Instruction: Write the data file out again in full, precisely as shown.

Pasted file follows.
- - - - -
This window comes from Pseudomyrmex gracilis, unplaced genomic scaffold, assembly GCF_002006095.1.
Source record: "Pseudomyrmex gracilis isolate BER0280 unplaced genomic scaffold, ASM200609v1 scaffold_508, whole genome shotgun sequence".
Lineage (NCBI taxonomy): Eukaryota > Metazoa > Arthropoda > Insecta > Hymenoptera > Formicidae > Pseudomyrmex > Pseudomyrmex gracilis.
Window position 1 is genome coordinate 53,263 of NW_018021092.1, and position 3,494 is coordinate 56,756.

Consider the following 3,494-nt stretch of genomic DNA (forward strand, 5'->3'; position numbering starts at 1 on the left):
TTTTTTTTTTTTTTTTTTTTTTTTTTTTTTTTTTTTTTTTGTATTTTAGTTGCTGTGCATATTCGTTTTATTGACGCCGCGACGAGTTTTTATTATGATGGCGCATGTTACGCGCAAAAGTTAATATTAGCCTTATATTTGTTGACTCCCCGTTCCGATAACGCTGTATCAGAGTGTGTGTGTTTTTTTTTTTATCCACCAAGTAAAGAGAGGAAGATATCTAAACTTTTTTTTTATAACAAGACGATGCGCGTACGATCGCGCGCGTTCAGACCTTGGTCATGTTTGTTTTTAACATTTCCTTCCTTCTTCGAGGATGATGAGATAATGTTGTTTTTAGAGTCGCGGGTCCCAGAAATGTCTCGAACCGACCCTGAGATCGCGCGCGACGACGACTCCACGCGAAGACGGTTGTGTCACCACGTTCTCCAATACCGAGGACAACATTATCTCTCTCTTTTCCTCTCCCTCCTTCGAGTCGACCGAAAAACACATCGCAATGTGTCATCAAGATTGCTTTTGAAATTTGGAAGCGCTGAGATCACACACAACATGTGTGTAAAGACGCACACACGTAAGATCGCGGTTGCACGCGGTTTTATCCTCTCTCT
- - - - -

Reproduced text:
This window comes from Pseudomyrmex gracilis, unplaced genomic scaffold, assembly GCF_002006095.1.
Source record: "Pseudomyrmex gracilis isolate BER0280 unplaced genomic scaffold, ASM200609v1 scaffold_508, whole genome shotgun sequence".
Lineage (NCBI taxonomy): Eukaryota > Metazoa > Arthropoda > Insecta > Hymenoptera > Formicidae > Pseudomyrmex > Pseudomyrmex gracilis.
Window position 1 is genome coordinate 53,263 of NW_018021092.1, and position 3,494 is coordinate 56,756.

Consider the following 3,494-nt stretch of genomic DNA (forward strand, 5'->3'; position numbering starts at 1 on the left):
TTTTTTTTTTTTTTTTTTTTTTTTTTTTTTTTTTTTTTTTGTATTTTAGTTGCTGTGCATATTCGTTTTATTGACGCCGCGACGAGTTTTTATTATGATGGCGCATGTTACGCGCAAAAGTTAATATTAGCCTTATATTTGTTGACTCCCCGTTCCGATAACGCTGTATCAGAGTGTGTGTGTTTTTTTTTTTATCCACCAAGTAAAGAGAGGAAGATATCTAAACTTTTTTTTTATAACAAGACGATGCGCGTACGATCGCGCGCGTTCAGACCTTGGTCATGTTTGTTTTTAACATTTCCTTCCTTCTTCGAGGATGATGAGATAATGTTGTTTTTAGAGTCGCGGGTCCCAGAAATGTCTCGAACCGACCCTGAGATCGCGCGCGACGACGACTCCACGCGAAGACGGTTGTGTCACCACGTTCTCCAATACCGAGGACAACATTATCTCTCTCTTTTCCTCTCCCTCCTTCGAGTCGACCGAAAAACACATCGCAATGTGTCATCAAGATTGCTTTTGAAATTTGGAAGCGCTGAGATCACACACAACATGTGTGTAAAGACGCACACACGTAAGATCGCGGTTGCACGCGGTTTTATCCTCTCTCT